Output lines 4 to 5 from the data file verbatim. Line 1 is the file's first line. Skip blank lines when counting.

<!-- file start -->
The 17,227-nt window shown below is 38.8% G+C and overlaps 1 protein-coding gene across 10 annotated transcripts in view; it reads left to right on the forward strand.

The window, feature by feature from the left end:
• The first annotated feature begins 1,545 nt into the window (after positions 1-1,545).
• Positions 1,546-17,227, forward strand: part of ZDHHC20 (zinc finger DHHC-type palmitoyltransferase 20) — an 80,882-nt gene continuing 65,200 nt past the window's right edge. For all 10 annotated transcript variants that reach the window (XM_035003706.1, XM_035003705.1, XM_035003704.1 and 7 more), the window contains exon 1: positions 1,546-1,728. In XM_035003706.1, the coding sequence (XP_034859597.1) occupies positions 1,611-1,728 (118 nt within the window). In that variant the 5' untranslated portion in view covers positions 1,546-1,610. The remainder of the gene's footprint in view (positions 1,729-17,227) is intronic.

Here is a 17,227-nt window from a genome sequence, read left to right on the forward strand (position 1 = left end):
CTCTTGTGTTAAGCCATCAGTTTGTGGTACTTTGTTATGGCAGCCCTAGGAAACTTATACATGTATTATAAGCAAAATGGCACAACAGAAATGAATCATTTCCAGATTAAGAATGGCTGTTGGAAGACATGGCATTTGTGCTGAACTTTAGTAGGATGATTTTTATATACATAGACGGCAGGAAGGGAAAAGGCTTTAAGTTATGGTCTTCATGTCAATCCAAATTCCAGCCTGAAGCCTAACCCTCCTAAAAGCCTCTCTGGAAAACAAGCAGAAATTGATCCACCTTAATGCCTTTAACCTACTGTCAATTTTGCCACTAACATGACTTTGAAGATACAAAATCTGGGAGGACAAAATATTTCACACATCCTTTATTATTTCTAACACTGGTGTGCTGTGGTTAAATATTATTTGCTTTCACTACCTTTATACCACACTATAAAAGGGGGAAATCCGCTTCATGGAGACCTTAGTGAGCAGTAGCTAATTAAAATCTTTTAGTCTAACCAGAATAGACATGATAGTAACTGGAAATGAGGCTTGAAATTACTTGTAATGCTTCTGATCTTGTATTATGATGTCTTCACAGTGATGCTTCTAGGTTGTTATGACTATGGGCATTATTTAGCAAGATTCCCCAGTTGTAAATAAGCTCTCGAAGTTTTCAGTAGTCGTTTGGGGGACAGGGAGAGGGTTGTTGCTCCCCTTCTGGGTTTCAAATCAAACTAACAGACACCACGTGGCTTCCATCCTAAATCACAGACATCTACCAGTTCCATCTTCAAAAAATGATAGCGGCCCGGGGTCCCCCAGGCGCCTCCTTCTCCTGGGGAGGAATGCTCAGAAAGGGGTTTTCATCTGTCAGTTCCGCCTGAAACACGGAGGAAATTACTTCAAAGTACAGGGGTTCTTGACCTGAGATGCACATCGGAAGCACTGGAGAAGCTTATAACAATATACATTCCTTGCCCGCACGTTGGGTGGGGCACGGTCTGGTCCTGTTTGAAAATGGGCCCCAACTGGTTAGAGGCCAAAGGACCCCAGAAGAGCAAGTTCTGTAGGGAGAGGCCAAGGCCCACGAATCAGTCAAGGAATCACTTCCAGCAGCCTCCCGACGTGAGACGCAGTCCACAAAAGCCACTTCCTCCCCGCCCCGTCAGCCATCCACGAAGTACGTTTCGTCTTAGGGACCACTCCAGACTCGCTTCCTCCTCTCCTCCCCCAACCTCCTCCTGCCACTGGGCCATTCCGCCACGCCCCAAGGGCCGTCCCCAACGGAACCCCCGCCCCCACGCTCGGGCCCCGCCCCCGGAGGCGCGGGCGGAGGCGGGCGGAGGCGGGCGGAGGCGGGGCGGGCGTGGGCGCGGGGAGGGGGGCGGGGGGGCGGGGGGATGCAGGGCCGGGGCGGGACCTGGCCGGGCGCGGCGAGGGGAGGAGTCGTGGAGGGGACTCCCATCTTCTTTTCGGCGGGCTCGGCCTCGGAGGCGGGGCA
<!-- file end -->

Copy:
• Positions 1,546-17,227, forward strand: part of ZDHHC20 (zinc finger DHHC-type palmitoyltransferase 20) — an 80,882-nt gene continuing 65,200 nt past the window's right edge. For all 10 annotated transcript variants that reach the window (XM_035003706.1, XM_035003705.1, XM_035003704.1 and 7 more), the window contains exon 1: positions 1,546-1,728. In XM_035003706.1, the coding sequence (XP_034859597.1) occupies positions 1,611-1,728 (118 nt within the window). In that variant the 5' untranslated portion in view covers positions 1,546-1,610. The remainder of the gene's footprint in view (positions 1,729-17,227) is intronic.

Here is a 17,227-nt window from a genome sequence, read left to right on the forward strand (position 1 = left end):